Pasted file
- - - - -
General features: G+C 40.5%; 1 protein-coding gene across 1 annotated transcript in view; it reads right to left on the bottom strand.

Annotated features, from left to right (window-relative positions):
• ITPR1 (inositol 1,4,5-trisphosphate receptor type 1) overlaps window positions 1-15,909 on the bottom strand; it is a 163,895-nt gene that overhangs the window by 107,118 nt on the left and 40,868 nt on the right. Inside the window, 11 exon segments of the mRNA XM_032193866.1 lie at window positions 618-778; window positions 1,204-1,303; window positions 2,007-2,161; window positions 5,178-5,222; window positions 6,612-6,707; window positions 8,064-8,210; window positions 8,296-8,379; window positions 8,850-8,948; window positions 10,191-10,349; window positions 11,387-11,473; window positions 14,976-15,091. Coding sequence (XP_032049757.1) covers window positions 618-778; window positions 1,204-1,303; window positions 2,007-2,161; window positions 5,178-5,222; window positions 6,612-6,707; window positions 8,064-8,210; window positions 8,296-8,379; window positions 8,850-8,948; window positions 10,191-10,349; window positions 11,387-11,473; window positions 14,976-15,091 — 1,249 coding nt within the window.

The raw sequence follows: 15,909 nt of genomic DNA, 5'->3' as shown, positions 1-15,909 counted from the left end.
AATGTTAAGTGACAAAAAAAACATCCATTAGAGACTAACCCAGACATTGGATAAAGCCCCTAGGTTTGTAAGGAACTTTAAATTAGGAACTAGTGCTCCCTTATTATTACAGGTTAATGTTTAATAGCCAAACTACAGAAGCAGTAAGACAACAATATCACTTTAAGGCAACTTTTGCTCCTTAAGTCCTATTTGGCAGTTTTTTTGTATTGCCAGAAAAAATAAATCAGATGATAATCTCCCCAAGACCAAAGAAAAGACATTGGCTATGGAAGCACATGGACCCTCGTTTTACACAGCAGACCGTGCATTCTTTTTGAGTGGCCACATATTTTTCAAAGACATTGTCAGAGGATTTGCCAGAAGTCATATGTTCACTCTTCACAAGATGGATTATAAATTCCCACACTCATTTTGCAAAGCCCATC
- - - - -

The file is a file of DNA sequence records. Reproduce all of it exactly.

General features: G+C 40.5%; 1 protein-coding gene across 1 annotated transcript in view; it reads right to left on the bottom strand.

Annotated features, from left to right (window-relative positions):
• ITPR1 (inositol 1,4,5-trisphosphate receptor type 1) overlaps window positions 1-15,909 on the bottom strand; it is a 163,895-nt gene that overhangs the window by 107,118 nt on the left and 40,868 nt on the right. Inside the window, 11 exon segments of the mRNA XM_032193866.1 lie at window positions 618-778; window positions 1,204-1,303; window positions 2,007-2,161; window positions 5,178-5,222; window positions 6,612-6,707; window positions 8,064-8,210; window positions 8,296-8,379; window positions 8,850-8,948; window positions 10,191-10,349; window positions 11,387-11,473; window positions 14,976-15,091. Coding sequence (XP_032049757.1) covers window positions 618-778; window positions 1,204-1,303; window positions 2,007-2,161; window positions 5,178-5,222; window positions 6,612-6,707; window positions 8,064-8,210; window positions 8,296-8,379; window positions 8,850-8,948; window positions 10,191-10,349; window positions 11,387-11,473; window positions 14,976-15,091 — 1,249 coding nt within the window.

The raw sequence follows: 15,909 nt of genomic DNA, 5'->3' as shown, positions 1-15,909 counted from the left end.
AATGTTAAGTGACAAAAAAAACATCCATTAGAGACTAACCCAGACATTGGATAAAGCCCCTAGGTTTGTAAGGAACTTTAAATTAGGAACTAGTGCTCCCTTATTATTACAGGTTAATGTTTAATAGCCAAACTACAGAAGCAGTAAGACAACAATATCACTTTAAGGCAACTTTTGCTCCTTAAGTCCTATTTGGCAGTTTTTTTGTATTGCCAGAAAAAATAAATCAGATGATAATCTCCCCAAGACCAAAGAAAAGACATTGGCTATGGAAGCACATGGACCCTCGTTTTACACAGCAGACCGTGCATTCTTTTTGAGTGGCCACATATTTTTCAAAGACATTGTCAGAGGATTTGCCAGAAGTCATATGTTCACTCTTCACAAGATGGATTATAAATTCCCACACTCATTTTGCAAAGCCCATC